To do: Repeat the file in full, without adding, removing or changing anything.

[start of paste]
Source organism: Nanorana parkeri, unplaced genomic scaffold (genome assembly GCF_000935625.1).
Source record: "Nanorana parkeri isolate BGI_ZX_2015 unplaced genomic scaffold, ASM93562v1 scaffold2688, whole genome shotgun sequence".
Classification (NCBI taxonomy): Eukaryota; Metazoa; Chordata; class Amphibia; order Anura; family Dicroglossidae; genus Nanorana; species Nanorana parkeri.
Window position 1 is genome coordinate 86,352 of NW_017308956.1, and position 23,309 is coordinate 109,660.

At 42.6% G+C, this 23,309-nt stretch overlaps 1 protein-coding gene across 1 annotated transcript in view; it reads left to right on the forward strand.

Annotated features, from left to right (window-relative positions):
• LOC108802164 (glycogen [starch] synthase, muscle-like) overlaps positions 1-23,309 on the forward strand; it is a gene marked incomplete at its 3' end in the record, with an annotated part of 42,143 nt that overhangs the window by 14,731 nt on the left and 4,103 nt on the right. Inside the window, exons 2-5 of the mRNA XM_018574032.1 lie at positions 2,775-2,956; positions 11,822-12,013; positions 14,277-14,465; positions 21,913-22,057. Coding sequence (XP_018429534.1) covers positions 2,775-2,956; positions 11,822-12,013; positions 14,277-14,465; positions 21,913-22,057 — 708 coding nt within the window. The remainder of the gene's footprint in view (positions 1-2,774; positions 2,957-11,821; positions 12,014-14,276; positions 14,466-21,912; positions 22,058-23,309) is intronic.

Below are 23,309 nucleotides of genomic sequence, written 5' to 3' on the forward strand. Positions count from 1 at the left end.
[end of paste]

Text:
Source organism: Nanorana parkeri, unplaced genomic scaffold (genome assembly GCF_000935625.1).
Source record: "Nanorana parkeri isolate BGI_ZX_2015 unplaced genomic scaffold, ASM93562v1 scaffold2688, whole genome shotgun sequence".
Classification (NCBI taxonomy): Eukaryota; Metazoa; Chordata; class Amphibia; order Anura; family Dicroglossidae; genus Nanorana; species Nanorana parkeri.
Window position 1 is genome coordinate 86,352 of NW_017308956.1, and position 23,309 is coordinate 109,660.

At 42.6% G+C, this 23,309-nt stretch overlaps 1 protein-coding gene across 1 annotated transcript in view; it reads left to right on the forward strand.

Annotated features, from left to right (window-relative positions):
• LOC108802164 (glycogen [starch] synthase, muscle-like) overlaps positions 1-23,309 on the forward strand; it is a gene marked incomplete at its 3' end in the record, with an annotated part of 42,143 nt that overhangs the window by 14,731 nt on the left and 4,103 nt on the right. Inside the window, exons 2-5 of the mRNA XM_018574032.1 lie at positions 2,775-2,956; positions 11,822-12,013; positions 14,277-14,465; positions 21,913-22,057. Coding sequence (XP_018429534.1) covers positions 2,775-2,956; positions 11,822-12,013; positions 14,277-14,465; positions 21,913-22,057 — 708 coding nt within the window. The remainder of the gene's footprint in view (positions 1-2,774; positions 2,957-11,821; positions 12,014-14,276; positions 14,466-21,912; positions 22,058-23,309) is intronic.

Below are 23,309 nucleotides of genomic sequence, written 5' to 3' on the forward strand. Positions count from 1 at the left end.